I first learned about Qasim Amin in a Contemporary Islamic Civilizations class while studying at university, and could not help but wonder where I would be if it were not for this man. My grandmother most likely would not speak French and English in addition to her native Arabic, and chances are that my mother would not have had the opportunity to attend an all girls school in Cairo and then go on to attend university.
International Women’s Day just passed on March 8th and so it only seems fitting to explore an area of great importance to international development in general, and myself in particular; namely education. While we still have a long way to go in terms of providing equal opportunity and access to education for both girls and boys, more often than not it is a girl’s family who determines whether she will get to attend school. The leading argument keeping girls from school in rural areas and in the developing world is that a woman’s place is in the home. Well it was precisely this assertion that one man used as the premise for his theory of why women should receive an education.
Qasim Amin, an Egyptian judge and scholar, argued in the late 1800s that women of all classes need to be educated because they are the ones responsible for raising children. “Who teaches your sons?” He would ask and then point out that if the mother of a child has not had a basic education herself, how could she be entrusted with educating her child throughout the most formative years of his (or her) life? Amin, then continued to explain that more intelligent sons would result in better leaders and eventual independence from colonial rule in Egypt. He believed that women and mothers needed to be educated in matters that extended beyond basic child rearing and housekeeping, in order to end archaic belief systems and allow society to progress as a whole.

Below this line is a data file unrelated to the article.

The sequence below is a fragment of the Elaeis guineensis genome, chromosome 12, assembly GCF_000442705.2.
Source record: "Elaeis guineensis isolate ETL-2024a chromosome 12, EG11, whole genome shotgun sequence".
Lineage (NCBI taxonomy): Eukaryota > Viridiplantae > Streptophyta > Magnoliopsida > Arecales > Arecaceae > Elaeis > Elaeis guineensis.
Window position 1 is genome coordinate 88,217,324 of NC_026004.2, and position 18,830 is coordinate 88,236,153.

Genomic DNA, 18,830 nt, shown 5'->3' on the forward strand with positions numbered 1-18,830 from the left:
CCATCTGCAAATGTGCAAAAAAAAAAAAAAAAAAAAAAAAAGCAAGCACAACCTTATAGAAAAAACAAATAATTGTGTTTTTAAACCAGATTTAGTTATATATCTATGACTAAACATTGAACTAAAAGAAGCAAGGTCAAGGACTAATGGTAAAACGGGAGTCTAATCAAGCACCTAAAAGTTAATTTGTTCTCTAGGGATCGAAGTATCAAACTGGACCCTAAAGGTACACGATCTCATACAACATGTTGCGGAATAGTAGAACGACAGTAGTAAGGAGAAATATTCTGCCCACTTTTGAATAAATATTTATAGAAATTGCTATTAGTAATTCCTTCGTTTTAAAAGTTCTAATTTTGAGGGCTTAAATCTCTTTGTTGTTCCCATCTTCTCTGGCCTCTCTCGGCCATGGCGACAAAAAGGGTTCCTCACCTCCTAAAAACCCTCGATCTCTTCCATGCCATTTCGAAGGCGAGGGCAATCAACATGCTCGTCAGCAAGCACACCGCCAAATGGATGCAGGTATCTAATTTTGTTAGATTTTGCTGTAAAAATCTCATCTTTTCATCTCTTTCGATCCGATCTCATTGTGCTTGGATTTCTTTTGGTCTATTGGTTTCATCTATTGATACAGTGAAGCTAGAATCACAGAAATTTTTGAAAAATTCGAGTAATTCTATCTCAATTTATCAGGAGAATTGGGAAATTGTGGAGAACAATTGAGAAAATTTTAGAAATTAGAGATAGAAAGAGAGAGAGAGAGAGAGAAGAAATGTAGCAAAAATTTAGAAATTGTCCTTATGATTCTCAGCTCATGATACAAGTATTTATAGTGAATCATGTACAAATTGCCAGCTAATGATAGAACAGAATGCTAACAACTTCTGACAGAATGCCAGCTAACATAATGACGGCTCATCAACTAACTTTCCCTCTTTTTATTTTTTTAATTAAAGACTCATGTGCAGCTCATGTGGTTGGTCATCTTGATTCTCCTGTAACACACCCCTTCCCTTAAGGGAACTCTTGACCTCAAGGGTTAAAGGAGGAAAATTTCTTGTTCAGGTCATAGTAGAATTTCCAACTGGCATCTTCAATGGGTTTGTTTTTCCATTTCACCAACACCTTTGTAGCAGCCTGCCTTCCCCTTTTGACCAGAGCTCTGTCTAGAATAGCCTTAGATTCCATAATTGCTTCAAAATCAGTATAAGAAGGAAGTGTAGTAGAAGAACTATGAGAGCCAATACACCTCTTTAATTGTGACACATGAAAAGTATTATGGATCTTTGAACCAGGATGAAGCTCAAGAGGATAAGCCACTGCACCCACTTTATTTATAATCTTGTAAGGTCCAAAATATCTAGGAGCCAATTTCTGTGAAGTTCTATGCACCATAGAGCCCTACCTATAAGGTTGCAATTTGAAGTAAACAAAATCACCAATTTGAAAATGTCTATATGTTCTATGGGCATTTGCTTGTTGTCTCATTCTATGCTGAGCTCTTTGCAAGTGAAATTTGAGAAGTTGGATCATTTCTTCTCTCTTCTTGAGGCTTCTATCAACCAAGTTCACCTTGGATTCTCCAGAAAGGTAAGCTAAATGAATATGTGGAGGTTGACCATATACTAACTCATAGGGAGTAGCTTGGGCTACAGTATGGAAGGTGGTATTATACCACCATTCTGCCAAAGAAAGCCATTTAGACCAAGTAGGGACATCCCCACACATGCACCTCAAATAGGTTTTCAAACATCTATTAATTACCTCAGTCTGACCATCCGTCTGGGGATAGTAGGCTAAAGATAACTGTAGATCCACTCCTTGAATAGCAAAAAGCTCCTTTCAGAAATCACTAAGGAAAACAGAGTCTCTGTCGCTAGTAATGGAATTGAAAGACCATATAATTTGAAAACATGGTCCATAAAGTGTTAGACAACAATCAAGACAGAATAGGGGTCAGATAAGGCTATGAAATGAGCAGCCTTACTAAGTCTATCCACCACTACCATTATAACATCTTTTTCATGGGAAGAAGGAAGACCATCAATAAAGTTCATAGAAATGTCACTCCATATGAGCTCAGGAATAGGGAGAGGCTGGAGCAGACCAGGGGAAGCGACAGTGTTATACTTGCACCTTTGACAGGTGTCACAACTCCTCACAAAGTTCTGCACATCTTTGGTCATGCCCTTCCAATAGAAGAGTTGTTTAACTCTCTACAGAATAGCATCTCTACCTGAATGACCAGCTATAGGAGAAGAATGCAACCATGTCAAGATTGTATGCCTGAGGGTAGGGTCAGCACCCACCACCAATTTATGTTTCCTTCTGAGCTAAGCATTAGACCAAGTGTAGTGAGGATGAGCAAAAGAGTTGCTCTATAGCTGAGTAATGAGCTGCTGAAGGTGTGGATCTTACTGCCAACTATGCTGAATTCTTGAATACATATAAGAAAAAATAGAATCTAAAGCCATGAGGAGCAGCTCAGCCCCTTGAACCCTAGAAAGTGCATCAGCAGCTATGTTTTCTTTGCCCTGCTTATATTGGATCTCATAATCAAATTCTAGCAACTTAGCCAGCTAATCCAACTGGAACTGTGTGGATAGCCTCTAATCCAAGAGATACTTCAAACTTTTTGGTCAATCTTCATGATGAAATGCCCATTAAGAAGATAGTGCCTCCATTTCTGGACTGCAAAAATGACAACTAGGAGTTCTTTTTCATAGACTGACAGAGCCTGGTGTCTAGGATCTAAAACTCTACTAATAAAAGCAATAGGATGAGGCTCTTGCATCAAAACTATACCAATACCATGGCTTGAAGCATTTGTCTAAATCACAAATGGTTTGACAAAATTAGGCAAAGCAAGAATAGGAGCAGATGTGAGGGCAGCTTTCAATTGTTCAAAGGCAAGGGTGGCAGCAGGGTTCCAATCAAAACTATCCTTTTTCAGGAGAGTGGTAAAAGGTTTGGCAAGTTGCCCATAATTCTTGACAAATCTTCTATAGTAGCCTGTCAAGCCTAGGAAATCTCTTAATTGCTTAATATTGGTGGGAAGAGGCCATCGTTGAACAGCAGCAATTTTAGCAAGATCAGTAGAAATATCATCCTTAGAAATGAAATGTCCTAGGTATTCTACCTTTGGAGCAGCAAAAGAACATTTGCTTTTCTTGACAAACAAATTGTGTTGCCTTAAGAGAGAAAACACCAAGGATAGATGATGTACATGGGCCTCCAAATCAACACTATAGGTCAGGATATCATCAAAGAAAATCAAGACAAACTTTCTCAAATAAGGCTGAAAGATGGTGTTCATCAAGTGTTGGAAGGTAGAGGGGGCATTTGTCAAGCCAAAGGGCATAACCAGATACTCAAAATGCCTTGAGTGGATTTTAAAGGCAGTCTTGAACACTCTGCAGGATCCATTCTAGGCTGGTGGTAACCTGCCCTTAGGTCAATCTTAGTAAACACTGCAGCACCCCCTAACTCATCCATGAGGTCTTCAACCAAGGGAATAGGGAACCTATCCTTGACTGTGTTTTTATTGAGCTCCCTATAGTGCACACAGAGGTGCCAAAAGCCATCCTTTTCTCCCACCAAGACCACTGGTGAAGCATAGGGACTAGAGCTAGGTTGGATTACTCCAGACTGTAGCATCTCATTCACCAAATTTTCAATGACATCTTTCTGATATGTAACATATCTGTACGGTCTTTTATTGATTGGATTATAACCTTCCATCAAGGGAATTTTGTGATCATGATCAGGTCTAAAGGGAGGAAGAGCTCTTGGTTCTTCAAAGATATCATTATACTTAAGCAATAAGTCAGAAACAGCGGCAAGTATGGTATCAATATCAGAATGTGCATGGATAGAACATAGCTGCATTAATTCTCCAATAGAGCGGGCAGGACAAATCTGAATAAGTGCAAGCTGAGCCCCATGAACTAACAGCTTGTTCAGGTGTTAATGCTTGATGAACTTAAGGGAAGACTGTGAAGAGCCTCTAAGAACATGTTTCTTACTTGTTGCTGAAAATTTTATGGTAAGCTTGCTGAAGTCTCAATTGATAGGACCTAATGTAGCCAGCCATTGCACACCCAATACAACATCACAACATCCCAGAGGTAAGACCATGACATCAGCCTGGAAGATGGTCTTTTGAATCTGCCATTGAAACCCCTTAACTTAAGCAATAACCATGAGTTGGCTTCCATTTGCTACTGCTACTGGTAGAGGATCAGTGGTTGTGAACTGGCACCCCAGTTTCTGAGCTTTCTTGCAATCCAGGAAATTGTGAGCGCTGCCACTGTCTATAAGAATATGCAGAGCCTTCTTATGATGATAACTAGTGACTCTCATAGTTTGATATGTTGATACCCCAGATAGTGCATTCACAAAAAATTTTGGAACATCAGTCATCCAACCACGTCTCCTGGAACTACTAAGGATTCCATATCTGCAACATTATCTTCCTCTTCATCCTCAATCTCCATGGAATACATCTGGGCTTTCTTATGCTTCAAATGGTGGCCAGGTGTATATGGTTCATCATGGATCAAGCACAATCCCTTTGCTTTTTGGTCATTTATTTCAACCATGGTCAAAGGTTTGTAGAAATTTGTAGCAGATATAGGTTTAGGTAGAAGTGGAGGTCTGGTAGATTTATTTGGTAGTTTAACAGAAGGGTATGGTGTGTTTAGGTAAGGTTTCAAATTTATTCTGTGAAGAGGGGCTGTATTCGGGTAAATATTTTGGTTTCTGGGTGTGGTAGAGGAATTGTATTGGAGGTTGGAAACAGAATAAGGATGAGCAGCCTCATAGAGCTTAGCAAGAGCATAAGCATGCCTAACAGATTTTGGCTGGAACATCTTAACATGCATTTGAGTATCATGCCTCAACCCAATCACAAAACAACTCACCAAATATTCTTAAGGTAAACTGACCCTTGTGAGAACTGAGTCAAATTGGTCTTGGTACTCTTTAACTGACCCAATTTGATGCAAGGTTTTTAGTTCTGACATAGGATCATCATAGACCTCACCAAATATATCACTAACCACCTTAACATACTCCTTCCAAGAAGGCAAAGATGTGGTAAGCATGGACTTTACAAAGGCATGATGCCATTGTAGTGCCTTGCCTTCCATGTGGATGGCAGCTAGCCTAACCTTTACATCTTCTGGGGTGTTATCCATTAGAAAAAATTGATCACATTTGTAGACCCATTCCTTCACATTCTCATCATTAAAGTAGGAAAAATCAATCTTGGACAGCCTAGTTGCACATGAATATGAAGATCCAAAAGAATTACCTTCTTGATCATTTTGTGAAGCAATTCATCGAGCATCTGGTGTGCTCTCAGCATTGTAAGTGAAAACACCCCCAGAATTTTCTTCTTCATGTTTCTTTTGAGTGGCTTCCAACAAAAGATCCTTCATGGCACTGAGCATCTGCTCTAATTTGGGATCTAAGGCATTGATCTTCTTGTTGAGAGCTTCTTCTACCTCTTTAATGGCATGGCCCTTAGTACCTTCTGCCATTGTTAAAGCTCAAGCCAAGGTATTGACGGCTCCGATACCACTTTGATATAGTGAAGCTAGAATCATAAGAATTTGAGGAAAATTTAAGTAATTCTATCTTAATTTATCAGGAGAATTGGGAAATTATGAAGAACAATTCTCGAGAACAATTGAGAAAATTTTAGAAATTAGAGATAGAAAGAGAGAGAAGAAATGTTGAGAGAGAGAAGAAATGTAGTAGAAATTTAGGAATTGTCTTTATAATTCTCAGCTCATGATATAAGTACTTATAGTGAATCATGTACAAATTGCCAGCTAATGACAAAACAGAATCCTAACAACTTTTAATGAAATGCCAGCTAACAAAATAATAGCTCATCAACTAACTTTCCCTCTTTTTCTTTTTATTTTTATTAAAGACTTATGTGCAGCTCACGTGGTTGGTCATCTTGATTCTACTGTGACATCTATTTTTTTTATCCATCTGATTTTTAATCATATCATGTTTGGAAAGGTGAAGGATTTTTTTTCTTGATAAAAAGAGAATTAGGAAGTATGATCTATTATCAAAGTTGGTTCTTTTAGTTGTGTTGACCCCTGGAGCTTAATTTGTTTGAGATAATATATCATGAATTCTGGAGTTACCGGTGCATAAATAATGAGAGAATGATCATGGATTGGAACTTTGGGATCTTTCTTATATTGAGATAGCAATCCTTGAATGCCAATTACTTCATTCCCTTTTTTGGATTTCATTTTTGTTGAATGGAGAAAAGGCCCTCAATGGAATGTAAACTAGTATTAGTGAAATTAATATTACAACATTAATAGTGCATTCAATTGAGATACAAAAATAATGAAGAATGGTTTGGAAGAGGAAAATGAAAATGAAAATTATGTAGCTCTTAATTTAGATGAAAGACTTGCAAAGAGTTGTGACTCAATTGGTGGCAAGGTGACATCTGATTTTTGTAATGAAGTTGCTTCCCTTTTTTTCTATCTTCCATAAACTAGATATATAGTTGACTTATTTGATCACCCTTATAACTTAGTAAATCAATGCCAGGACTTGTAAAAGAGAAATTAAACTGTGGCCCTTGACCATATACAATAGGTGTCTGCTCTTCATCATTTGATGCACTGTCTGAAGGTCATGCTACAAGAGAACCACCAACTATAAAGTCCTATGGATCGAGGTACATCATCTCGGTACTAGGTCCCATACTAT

"The evidence of history confirms and demonstrates that the status of women is inseparably tied to the status of a nation." (Qasim Amin). Likewise, the status of a nation’s development is inseparably tied to the development of that nation’s women. It is no coincidence that Nobel Prize winning Grameen Bank, a microfinance institution, gives some 97% of its loans to women and that women have proven to be more reliable in repaying their loans. Women, in addition to raising children, are also responsible for running their household accounts and budgeting for food, clothing and other necessities. Women therefore have a better understanding of their local markets and the value of specific items.
I will be the first to point out that education is a fundamental right and that there are significant ethical, societal and economic factors as to why all women should receive an education. However, if we are still trying to convince fathers to send their daughters to school today, why not use an argument that worked over 100 years ago? If the goal is to give more girls the opportunity at an education, then why not focus on one simple message to respond to the most common argument prohibiting girls from attending school?
…Better educated girls make for smarter mothers who in turn produce smarter children thus benefitting all of society.